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Old January 11th, 2009, 07:34 AM   #20
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Originally Posted by Simon Wyndham View Post
That is quite funny. But it misses the point. I should be more clear. In the UK, and indeed most of the world, TV's can accept most standards. So I could put an NTSC signal into my TV and every TV I have owned for a good many years and it would display it just fine. But in the US they take exactly the same TV models as the ones we can buy over here but they take out the ability to display PAL and other 50hz signals. I can only assume it is a lame anti-import measure. But it is totally at odds with most other countries TV's which can accept both 50hz and 60hz signals.
???? You mean your country puts the consumer's needs ahead of corporate needs???

What a novel idea?

John
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Old January 11th, 2009, 08:00 AM   #21
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Nothing to do with the country. The manufacturers just enable TV's and equipment to accept all signals. In the US I don't know who makes the decision, but they cut out the ability to display 50hz video.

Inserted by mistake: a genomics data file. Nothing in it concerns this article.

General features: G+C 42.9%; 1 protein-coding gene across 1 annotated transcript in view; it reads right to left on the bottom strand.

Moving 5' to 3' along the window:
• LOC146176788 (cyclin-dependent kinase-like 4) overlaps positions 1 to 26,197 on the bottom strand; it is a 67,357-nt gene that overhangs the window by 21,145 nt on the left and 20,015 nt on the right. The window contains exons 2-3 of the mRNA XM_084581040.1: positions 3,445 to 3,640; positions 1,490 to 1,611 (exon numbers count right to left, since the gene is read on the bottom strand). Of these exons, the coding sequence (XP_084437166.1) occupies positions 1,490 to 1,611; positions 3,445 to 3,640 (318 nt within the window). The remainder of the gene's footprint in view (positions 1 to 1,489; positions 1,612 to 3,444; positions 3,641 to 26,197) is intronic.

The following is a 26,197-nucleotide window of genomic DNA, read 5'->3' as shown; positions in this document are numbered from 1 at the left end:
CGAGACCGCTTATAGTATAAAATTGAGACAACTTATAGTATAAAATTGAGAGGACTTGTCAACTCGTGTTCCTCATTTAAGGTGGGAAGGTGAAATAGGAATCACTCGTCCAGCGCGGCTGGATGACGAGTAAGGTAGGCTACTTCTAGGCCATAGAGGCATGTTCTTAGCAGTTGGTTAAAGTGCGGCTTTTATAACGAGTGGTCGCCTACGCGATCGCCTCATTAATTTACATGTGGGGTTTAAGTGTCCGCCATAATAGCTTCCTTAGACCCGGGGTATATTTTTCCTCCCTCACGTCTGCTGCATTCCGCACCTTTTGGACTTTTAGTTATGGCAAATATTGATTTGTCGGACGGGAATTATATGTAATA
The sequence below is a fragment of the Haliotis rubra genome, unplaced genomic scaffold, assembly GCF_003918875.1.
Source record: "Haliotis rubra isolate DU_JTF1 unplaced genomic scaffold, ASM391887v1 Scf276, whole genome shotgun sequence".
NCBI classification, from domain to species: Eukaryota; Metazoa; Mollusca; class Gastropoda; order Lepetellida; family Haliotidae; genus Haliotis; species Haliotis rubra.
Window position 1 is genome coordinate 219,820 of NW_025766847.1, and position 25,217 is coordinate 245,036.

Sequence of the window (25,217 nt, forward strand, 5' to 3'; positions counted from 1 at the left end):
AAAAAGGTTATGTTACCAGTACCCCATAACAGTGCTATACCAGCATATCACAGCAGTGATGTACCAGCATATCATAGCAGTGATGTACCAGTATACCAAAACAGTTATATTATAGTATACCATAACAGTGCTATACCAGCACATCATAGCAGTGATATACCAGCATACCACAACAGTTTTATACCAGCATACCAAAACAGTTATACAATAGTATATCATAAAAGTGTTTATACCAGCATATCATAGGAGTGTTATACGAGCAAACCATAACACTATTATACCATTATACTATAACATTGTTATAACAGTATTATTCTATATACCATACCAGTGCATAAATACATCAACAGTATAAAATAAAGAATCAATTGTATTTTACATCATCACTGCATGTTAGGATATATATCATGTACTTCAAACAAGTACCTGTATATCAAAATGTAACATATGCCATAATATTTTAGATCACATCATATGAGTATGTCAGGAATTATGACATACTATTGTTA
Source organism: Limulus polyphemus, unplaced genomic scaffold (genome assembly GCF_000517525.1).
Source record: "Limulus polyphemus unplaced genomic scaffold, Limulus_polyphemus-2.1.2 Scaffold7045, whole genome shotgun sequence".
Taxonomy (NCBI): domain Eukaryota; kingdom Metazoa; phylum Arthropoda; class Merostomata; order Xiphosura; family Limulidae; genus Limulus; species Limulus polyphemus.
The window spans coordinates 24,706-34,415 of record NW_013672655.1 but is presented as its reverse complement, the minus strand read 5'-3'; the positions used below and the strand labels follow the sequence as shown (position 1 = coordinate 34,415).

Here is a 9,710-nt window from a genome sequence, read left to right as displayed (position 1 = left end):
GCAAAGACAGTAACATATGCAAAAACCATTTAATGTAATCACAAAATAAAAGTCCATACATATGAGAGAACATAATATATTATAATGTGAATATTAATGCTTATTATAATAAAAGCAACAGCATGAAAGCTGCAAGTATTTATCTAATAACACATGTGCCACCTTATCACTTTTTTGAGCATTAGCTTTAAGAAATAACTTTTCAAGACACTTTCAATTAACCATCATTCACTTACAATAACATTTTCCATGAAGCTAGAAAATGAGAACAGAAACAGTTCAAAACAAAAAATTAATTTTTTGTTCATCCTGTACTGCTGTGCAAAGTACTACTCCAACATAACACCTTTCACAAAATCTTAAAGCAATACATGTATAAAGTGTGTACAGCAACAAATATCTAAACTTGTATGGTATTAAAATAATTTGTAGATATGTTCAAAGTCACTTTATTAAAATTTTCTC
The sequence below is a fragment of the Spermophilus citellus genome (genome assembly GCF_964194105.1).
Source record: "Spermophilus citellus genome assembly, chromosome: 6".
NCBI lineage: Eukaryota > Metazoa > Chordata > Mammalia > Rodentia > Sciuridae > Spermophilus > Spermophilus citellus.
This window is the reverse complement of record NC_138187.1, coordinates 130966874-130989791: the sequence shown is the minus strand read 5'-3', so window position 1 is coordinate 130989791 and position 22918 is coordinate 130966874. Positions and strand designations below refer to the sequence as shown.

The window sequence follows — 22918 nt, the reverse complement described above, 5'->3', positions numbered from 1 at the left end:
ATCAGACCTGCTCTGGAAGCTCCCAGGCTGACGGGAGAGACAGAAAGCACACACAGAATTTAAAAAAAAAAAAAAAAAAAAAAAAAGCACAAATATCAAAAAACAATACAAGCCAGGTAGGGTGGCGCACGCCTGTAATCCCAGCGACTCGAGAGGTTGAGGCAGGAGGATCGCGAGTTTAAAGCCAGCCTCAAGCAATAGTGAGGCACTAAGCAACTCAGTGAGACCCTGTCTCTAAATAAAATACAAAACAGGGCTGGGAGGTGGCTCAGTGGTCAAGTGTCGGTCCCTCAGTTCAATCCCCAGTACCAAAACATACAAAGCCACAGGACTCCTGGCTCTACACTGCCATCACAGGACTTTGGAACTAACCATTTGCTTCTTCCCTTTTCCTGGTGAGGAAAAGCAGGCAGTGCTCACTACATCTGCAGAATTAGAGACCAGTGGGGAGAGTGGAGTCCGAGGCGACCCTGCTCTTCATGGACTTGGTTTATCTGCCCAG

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Old January 11th, 2009, 01:00 PM   #22
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Also note that in PAL countries most DVD players can play both NTSC and PAL DVDs.

In the good 'ol days the frame sizes were different too.
PAL
625 lines or 576
NTSC
525 lines or 486

In HD world everywhere
1280x720
1920x1080

Now if all sets could handle
24p, 25p, 30p, 50p, 60p, 50i, 60i, we'd be "golden"

but crikey you'd still have a bloody mess in your NLE timeline.

BTW All this really means that NTSC frame rates are the only one's that play everywhere as long as USA TVs can't play PAL frame rates.
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Old January 11th, 2009, 01:34 PM   #23
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Originally Posted by Simon Wyndham View Post
Nothing to do with the country. The manufacturers just enable TV's and equipment to accept all signals. In the US I don't know who makes the decision, but they cut out the ability to display 50hz video.